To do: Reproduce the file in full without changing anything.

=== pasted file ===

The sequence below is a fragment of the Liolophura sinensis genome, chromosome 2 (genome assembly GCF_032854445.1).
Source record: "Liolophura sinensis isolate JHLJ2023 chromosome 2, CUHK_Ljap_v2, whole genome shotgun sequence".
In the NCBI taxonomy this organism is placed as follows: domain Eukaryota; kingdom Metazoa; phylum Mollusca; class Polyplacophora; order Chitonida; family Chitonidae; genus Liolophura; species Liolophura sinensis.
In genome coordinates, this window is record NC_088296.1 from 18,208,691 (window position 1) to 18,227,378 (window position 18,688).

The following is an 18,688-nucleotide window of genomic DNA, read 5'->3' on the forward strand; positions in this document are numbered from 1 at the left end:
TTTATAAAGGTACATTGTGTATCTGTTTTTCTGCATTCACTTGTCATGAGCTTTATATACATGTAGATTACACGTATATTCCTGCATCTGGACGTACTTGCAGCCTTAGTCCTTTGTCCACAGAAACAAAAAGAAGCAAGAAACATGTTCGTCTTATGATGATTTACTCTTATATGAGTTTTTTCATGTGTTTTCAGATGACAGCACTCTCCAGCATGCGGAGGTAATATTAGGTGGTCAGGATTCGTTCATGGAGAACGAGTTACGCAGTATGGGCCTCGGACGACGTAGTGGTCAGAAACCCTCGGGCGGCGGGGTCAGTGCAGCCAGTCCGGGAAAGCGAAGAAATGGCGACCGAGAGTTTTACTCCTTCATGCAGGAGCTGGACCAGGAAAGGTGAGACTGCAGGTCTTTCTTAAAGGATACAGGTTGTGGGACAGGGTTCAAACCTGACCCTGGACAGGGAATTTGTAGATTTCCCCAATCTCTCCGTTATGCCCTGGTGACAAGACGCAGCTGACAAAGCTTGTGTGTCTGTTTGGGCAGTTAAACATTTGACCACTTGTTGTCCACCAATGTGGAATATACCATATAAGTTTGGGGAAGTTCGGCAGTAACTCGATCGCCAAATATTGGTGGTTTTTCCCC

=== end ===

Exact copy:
The sequence below is a fragment of the Liolophura sinensis genome, chromosome 2 (genome assembly GCF_032854445.1).
Source record: "Liolophura sinensis isolate JHLJ2023 chromosome 2, CUHK_Ljap_v2, whole genome shotgun sequence".
In the NCBI taxonomy this organism is placed as follows: domain Eukaryota; kingdom Metazoa; phylum Mollusca; class Polyplacophora; order Chitonida; family Chitonidae; genus Liolophura; species Liolophura sinensis.
In genome coordinates, this window is record NC_088296.1 from 18,208,691 (window position 1) to 18,227,378 (window position 18,688).

The following is an 18,688-nucleotide window of genomic DNA, read 5'->3' on the forward strand; positions in this document are numbered from 1 at the left end:
TTTATAAAGGTACATTGTGTATCTGTTTTTCTGCATTCACTTGTCATGAGCTTTATATACATGTAGATTACACGTATATTCCTGCATCTGGACGTACTTGCAGCCTTAGTCCTTTGTCCACAGAAACAAAAAGAAGCAAGAAACATGTTCGTCTTATGATGATTTACTCTTATATGAGTTTTTTCATGTGTTTTCAGATGACAGCACTCTCCAGCATGCGGAGGTAATATTAGGTGGTCAGGATTCGTTCATGGAGAACGAGTTACGCAGTATGGGCCTCGGACGACGTAGTGGTCAGAAACCCTCGGGCGGCGGGGTCAGTGCAGCCAGTCCGGGAAAGCGAAGAAATGGCGACCGAGAGTTTTACTCCTTCATGCAGGAGCTGGACCAGGAAAGGTGAGACTGCAGGTCTTTCTTAAAGGATACAGGTTGTGGGACAGGGTTCAAACCTGACCCTGGACAGGGAATTTGTAGATTTCCCCAATCTCTCCGTTATGCCCTGGTGACAAGACGCAGCTGACAAAGCTTGTGTGTCTGTTTGGGCAGTTAAACATTTGACCACTTGTTGTCCACCAATGTGGAATATACCATATAAGTTTGGGGAAGTTCGGCAGTAACTCGATCGCCAAATATTGGTGGTTTTTCCCC